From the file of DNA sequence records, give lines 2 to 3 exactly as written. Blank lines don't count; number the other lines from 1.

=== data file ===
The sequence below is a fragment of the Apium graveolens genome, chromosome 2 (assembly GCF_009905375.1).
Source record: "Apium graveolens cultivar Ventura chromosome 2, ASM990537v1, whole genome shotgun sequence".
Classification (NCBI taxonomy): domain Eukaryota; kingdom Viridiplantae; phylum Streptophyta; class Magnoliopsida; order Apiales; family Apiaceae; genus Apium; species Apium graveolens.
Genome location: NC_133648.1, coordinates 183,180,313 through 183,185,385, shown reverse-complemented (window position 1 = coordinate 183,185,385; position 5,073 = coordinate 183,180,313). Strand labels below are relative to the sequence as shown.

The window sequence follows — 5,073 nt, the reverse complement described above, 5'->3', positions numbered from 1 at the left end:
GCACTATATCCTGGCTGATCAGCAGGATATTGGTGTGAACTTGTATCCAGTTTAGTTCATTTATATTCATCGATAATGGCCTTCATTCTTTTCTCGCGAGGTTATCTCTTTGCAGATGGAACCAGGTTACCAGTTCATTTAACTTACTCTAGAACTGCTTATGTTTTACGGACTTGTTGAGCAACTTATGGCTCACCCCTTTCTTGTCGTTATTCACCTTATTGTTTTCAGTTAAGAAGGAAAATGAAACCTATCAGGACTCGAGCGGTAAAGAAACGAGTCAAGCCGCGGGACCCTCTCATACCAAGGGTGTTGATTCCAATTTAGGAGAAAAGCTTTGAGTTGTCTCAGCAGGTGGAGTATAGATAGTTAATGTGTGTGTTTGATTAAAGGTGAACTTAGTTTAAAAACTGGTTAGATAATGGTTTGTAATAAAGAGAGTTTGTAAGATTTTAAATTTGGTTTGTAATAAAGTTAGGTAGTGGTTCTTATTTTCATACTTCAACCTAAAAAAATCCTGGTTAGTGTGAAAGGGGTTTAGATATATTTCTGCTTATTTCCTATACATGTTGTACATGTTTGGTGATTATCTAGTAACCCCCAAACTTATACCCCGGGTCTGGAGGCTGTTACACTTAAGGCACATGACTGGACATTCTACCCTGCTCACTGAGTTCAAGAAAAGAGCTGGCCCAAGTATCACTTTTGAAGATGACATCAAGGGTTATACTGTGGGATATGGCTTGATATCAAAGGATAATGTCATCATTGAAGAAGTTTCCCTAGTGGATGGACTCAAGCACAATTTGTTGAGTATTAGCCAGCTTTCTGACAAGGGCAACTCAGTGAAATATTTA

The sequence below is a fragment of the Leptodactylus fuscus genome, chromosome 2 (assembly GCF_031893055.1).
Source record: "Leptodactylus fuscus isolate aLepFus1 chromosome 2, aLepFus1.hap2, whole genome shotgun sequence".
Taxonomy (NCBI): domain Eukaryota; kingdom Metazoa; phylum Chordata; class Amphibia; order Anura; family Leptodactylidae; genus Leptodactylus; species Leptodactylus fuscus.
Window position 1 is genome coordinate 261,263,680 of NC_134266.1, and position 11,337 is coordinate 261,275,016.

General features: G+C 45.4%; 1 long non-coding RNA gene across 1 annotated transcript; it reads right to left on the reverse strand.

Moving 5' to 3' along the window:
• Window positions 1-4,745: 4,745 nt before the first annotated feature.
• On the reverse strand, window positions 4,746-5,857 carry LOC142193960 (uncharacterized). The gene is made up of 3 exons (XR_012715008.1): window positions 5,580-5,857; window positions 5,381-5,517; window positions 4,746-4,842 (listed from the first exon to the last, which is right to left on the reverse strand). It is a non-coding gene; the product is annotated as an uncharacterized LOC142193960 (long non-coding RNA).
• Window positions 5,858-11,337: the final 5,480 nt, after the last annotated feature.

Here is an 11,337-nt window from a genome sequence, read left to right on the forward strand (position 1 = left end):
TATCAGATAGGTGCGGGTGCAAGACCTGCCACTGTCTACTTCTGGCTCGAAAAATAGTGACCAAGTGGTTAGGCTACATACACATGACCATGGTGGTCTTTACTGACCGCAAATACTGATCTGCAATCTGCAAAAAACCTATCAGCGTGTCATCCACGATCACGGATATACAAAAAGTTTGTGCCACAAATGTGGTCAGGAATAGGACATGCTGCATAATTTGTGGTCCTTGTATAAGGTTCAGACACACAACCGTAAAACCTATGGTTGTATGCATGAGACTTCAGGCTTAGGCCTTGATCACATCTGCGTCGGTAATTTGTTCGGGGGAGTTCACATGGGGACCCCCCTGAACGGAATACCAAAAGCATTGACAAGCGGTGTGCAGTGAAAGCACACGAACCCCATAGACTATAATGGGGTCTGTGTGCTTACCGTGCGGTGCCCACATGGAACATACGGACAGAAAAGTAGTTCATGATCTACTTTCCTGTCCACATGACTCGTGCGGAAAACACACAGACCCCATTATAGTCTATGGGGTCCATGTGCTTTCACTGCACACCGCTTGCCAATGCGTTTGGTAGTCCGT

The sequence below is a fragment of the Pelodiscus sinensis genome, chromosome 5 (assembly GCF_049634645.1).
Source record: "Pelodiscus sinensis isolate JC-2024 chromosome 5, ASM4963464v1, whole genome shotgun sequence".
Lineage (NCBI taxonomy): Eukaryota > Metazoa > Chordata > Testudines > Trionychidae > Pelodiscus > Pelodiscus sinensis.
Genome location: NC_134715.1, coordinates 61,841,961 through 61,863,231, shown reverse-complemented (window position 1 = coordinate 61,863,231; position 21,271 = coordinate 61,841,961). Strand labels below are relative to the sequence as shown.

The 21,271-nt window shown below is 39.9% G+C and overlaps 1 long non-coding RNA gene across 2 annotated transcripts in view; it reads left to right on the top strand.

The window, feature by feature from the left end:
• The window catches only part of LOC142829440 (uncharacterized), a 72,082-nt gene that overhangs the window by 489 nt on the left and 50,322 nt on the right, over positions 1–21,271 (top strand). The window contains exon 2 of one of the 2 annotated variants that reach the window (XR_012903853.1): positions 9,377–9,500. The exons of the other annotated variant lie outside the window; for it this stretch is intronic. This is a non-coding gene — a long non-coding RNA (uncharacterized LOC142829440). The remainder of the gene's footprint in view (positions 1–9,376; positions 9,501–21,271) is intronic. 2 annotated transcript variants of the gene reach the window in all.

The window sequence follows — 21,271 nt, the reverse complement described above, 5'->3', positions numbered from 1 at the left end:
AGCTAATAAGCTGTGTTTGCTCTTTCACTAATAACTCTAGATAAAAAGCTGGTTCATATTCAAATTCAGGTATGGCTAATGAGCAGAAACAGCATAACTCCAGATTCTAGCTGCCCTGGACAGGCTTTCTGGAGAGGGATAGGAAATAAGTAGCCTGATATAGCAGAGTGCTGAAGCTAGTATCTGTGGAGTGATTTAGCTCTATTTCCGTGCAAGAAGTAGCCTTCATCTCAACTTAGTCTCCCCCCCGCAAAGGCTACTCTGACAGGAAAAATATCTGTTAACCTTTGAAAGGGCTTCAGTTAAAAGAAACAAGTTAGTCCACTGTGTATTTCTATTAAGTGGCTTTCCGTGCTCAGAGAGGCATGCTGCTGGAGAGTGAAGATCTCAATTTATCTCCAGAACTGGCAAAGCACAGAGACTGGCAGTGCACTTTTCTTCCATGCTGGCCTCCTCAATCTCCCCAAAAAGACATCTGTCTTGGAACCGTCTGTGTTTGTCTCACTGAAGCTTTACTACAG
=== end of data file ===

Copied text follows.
Source record: "Apium graveolens cultivar Ventura chromosome 2, ASM990537v1, whole genome shotgun sequence".
Classification (NCBI taxonomy): domain Eukaryota; kingdom Viridiplantae; phylum Streptophyta; class Magnoliopsida; order Apiales; family Apiaceae; genus Apium; species Apium graveolens.